U.S. farmers are going (toma)toe to (toma)toe with imports from Mexico, and it’s not looking great.
The facts: Imports of tomatoes from Mexico are expected to double in the coming years, based on historical trends. If this happens, a new University of Florida study says American tomato growers could lose $252M annually — a 27% loss in current revenue.
Mexico dominates the U.S. tomato market, with three times more market share than the domestic industry. The Fresh Produce Association of the Americas pushed back on the study, saying the conclusions are “misleading and unrealistic.”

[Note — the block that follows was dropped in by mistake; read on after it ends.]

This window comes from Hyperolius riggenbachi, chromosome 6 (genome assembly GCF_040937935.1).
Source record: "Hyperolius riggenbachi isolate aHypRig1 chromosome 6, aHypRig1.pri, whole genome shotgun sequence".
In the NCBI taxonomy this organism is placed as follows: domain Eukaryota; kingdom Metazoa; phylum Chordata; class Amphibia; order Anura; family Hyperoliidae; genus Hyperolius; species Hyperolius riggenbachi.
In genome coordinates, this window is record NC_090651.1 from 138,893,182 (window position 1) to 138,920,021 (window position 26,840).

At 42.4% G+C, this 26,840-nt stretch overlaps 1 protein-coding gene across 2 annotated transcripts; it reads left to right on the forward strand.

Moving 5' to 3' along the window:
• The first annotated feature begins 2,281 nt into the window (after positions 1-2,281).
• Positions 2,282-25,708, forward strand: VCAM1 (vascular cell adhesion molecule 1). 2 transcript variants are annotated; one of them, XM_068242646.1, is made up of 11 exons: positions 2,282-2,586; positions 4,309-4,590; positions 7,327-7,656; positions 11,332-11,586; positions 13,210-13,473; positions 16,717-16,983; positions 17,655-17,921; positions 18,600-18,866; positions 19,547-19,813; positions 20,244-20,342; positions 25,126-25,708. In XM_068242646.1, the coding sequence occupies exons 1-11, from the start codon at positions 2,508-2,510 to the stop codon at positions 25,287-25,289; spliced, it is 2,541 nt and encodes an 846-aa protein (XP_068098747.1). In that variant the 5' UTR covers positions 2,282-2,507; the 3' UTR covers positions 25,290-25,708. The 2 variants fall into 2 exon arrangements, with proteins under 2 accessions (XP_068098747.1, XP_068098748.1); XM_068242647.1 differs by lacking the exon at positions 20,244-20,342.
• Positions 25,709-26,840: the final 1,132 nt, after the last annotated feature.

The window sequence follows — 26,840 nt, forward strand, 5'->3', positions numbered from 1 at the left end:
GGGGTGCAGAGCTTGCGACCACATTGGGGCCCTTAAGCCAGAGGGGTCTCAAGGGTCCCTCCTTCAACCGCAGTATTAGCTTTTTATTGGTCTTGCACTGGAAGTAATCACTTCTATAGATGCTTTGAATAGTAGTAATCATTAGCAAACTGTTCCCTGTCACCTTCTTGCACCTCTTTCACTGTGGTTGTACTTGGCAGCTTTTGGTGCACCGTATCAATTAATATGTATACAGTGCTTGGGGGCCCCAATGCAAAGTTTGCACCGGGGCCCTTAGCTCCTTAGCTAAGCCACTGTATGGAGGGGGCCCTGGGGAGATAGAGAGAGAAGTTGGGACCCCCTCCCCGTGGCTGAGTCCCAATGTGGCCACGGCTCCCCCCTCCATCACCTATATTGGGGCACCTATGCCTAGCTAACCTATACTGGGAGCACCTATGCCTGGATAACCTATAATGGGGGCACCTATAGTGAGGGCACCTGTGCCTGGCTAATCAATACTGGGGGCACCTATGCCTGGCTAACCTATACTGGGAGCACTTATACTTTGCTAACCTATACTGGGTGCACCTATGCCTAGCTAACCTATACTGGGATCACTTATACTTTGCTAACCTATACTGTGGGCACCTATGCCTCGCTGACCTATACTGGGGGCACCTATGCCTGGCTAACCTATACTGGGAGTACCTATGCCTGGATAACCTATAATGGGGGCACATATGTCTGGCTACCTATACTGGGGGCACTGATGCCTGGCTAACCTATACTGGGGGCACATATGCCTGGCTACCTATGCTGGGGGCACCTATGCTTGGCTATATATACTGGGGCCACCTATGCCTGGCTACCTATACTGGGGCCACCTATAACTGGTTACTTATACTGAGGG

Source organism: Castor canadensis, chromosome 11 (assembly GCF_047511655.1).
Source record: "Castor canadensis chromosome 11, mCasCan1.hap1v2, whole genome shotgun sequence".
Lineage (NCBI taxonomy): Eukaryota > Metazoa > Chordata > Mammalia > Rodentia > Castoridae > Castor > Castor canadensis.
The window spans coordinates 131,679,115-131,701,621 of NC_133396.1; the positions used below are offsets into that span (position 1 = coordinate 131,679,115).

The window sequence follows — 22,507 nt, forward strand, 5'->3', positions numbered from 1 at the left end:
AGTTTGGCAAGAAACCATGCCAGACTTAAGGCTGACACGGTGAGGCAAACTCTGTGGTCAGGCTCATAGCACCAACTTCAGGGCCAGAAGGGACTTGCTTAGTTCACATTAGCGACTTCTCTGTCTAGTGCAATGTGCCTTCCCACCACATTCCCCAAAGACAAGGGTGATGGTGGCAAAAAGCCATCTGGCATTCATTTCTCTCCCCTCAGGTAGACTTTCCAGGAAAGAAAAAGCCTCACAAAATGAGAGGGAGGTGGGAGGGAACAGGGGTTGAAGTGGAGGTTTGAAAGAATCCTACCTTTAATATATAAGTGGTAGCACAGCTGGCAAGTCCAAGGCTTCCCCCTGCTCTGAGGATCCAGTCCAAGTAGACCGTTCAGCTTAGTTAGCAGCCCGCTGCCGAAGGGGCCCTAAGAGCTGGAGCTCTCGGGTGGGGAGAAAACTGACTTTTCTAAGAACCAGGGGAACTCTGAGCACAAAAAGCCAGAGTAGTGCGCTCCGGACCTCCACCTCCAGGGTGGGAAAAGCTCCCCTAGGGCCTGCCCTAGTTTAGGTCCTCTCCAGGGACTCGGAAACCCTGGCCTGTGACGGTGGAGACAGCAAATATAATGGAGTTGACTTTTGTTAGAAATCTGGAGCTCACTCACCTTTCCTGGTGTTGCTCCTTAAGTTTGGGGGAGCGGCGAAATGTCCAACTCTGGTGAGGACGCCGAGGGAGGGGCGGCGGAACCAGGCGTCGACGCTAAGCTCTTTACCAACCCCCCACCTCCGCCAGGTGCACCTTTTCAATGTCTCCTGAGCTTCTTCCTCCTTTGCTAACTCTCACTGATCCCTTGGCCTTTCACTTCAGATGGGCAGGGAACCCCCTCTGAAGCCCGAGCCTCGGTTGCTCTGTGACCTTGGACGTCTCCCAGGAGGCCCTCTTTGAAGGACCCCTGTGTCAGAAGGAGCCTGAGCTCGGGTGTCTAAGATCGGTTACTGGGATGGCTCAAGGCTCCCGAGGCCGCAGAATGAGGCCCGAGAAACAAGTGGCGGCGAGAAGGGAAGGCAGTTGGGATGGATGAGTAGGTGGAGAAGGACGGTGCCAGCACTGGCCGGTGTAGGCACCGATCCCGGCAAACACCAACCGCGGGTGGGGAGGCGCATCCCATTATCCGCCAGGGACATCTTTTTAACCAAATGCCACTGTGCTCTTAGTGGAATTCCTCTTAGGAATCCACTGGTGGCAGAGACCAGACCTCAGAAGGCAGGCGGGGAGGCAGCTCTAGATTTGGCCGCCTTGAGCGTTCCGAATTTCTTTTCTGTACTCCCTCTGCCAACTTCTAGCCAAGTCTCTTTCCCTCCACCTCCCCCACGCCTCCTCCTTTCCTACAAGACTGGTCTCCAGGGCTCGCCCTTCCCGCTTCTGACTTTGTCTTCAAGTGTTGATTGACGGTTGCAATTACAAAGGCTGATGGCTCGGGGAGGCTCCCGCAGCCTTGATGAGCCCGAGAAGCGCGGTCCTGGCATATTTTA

In the last two decades, domestic tomato growers’ market share has been escaping—much like how slippery, delicious tomato guts slide off the cutting board. Every. single. time.
Zoom out: U.S. farmers grew 1.3B pounds of fresh tomatoes last year, which is less than a third of the harvest from 2000, thanks to competition from Mexico and other complications like rising wage rates.
Florida will be hit especially hard because it shares the same harvest season with Mexico.
Soundbite: “But all may not be lost, if the U.S. fruit and vegetable industry could revolutionize the production technology. Mechanization or automation will be a game-changer and is the future for this labor-intensive industry,” said Zhengfei Guan, a UF/IFAS Associate Professor and leader of the study.